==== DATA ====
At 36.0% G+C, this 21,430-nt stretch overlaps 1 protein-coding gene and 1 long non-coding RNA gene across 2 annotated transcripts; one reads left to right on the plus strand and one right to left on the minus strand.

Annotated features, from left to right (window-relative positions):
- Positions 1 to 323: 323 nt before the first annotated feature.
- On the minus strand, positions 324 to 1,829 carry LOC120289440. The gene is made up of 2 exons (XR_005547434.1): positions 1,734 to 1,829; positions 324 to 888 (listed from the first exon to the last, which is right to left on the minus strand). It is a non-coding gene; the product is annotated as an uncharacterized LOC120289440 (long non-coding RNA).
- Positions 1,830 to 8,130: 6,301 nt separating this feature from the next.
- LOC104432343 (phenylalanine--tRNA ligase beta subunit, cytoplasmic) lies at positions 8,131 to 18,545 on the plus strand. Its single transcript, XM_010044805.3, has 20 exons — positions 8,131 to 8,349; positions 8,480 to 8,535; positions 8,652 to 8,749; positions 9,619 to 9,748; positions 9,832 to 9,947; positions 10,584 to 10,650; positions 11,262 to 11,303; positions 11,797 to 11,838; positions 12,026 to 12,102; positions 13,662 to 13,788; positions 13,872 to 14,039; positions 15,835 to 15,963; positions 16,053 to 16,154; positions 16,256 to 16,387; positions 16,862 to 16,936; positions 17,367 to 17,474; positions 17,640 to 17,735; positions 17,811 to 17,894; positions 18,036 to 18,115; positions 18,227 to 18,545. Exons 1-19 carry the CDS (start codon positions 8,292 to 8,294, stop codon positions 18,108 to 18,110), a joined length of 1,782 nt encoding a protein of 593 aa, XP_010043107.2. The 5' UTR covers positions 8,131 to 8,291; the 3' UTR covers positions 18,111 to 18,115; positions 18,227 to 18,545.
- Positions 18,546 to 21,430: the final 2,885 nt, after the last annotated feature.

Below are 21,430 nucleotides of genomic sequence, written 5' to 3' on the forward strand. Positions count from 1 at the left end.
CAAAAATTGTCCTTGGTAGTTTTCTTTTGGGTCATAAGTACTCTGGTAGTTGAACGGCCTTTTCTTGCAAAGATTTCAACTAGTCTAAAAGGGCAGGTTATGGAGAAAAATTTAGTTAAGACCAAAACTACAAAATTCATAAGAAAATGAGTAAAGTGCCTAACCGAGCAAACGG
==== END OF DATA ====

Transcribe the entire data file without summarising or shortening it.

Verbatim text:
At 36.0% G+C, this 21,430-nt stretch overlaps 1 protein-coding gene and 1 long non-coding RNA gene across 2 annotated transcripts; one reads left to right on the plus strand and one right to left on the minus strand.

Annotated features, from left to right (window-relative positions):
- Positions 1 to 323: 323 nt before the first annotated feature.
- On the minus strand, positions 324 to 1,829 carry LOC120289440. The gene is made up of 2 exons (XR_005547434.1): positions 1,734 to 1,829; positions 324 to 888 (listed from the first exon to the last, which is right to left on the minus strand). It is a non-coding gene; the product is annotated as an uncharacterized LOC120289440 (long non-coding RNA).
- Positions 1,830 to 8,130: 6,301 nt separating this feature from the next.
- LOC104432343 (phenylalanine--tRNA ligase beta subunit, cytoplasmic) lies at positions 8,131 to 18,545 on the plus strand. Its single transcript, XM_010044805.3, has 20 exons — positions 8,131 to 8,349; positions 8,480 to 8,535; positions 8,652 to 8,749; positions 9,619 to 9,748; positions 9,832 to 9,947; positions 10,584 to 10,650; positions 11,262 to 11,303; positions 11,797 to 11,838; positions 12,026 to 12,102; positions 13,662 to 13,788; positions 13,872 to 14,039; positions 15,835 to 15,963; positions 16,053 to 16,154; positions 16,256 to 16,387; positions 16,862 to 16,936; positions 17,367 to 17,474; positions 17,640 to 17,735; positions 17,811 to 17,894; positions 18,036 to 18,115; positions 18,227 to 18,545. Exons 1-19 carry the CDS (start codon positions 8,292 to 8,294, stop codon positions 18,108 to 18,110), a joined length of 1,782 nt encoding a protein of 593 aa, XP_010043107.2. The 5' UTR covers positions 8,131 to 8,291; the 3' UTR covers positions 18,111 to 18,115; positions 18,227 to 18,545.
- Positions 18,546 to 21,430: the final 2,885 nt, after the last annotated feature.

Below are 21,430 nucleotides of genomic sequence, written 5' to 3' on the forward strand. Positions count from 1 at the left end.
CAAAAATTGTCCTTGGTAGTTTTCTTTTGGGTCATAAGTACTCTGGTAGTTGAACGGCCTTTTCTTGCAAAGATTTCAACTAGTCTAAAAGGGCAGGTTATGGAGAAAAATTTAGTTAAGACCAAAACTACAAAATTCATAAGAAAATGAGTAAAGTGCCTAACCGAGCAAACGG